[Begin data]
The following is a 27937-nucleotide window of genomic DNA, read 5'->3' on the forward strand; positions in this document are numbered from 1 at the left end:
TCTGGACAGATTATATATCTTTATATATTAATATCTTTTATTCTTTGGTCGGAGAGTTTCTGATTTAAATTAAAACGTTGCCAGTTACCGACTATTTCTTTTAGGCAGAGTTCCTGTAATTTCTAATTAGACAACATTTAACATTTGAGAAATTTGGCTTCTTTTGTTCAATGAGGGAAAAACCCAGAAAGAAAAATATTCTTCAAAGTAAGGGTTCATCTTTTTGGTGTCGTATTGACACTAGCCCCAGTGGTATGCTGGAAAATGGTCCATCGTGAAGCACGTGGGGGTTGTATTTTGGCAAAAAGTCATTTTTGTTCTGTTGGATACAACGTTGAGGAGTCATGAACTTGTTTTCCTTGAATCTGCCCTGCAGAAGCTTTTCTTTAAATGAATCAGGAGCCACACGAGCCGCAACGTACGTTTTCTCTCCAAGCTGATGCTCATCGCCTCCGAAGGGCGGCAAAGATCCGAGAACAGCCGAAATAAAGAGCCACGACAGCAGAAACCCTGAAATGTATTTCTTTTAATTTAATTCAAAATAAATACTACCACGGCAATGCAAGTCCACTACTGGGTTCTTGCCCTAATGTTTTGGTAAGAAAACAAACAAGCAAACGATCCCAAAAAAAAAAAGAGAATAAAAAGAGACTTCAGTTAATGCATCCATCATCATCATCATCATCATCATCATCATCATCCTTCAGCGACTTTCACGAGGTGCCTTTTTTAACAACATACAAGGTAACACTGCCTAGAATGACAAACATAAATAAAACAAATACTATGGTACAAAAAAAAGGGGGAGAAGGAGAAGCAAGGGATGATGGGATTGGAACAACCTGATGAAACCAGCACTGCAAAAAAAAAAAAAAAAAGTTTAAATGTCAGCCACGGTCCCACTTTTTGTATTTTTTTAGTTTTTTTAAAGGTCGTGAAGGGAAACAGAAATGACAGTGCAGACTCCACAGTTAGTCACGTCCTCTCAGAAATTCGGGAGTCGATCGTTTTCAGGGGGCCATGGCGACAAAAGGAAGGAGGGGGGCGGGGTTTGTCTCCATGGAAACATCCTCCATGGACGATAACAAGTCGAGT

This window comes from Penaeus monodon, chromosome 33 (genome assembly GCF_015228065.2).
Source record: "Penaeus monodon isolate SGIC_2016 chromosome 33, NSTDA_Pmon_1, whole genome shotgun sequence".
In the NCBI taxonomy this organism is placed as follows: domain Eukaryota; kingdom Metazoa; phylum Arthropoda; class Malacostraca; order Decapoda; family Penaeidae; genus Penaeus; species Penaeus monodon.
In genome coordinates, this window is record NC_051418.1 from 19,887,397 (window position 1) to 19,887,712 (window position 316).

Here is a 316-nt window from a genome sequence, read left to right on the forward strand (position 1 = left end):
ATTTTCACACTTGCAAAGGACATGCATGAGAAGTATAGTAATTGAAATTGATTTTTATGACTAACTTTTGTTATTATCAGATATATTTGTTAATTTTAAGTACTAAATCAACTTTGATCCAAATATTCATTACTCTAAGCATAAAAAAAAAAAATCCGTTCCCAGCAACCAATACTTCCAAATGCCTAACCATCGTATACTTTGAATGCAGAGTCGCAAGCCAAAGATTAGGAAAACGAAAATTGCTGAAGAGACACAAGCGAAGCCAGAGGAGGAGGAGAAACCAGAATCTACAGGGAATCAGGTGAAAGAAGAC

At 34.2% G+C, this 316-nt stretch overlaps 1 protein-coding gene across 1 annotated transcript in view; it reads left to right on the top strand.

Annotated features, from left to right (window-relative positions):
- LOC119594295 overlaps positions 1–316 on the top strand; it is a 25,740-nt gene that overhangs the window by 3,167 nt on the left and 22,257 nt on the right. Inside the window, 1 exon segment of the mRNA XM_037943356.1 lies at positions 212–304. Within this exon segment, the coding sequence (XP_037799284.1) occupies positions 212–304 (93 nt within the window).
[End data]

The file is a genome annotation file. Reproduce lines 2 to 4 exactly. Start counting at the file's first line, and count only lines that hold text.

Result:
TCTGGACAGATTATATATCTTTATATATTAATATCTTTTATTCTTTGGTCGGAGAGTTTCTGATTTAAATTAAAACGTTGCCAGTTACCGACTATTTCTTTTAGGCAGAGTTCCTGTAATTTCTAATTAGACAACATTTAACATTTGAGAAATTTGGCTTCTTTTGTTCAATGAGGGAAAAACCCAGAAAGAAAAATATTCTTCAAAGTAAGGGTTCATCTTTTTGGTGTCGTATTGACACTAGCCCCAGTGGTATGCTGGAAAATGGTCCATCGTGAAGCACGTGGGGGTTGTATTTTGGCAAAAAGTCATTTTTGTTCTGTTGGATACAACGTTGAGGAGTCATGAACTTGTTTTCCTTGAATCTGCCCTGCAGAAGCTTTTCTTTAAATGAATCAGGAGCCACACGAGCCGCAACGTACGTTTTCTCTCCAAGCTGATGCTCATCGCCTCCGAAGGGCGGCAAAGATCCGAGAACAGCCGAAATAAAGAGCCACGACAGCAGAAACCCTGAAATGTATTTCTTTTAATTTAATTCAAAATAAATACTACCACGGCAATGCAAGTCCACTACTGGGTTCTTGCCCTAATGTTTTGGTAAGAAAACAAACAAGCAAACGATCCCAAAAAAAAAAAGAGAATAAAAAGAGACTTCAGTTAATGCATCCATCATCATCATCATCATCATCATCATCATCATCCTTCAGCGACTTTCACGAGGTGCCTTTTTTAACAACATACAAGGTAACACTGCCTAGAATGACAAACATAAATAAAACAAATACTATGGTACAAAAAAAAGGGGGAGAAGGAGAAGCAAGGGATGATGGGATTGGAACAACCTGATGAAACCAGCACTGCAAAAAAAAAAAAAAAAAGTTTAAATGTCAGCCACGGTCCCACTTTTTGTATTTTTTTAGTTTTTTTAAAGGTCGTGAAGGGAAACAGAAATGACAGTGCAGACTCCACAGTTAGTCACGTCCTCTCAGAAATTCGGGAGTCGATCGTTTTCAGGGGGCCATGGCGACAAAAGGAAGGAGGGGGGCGGGGTTTGTCTCCATGGAAACATCCTCCATGGACGATAACAAGTCGAGT

This window comes from Penaeus monodon, chromosome 33 (genome assembly GCF_015228065.2).
Source record: "Penaeus monodon isolate SGIC_2016 chromosome 33, NSTDA_Pmon_1, whole genome shotgun sequence".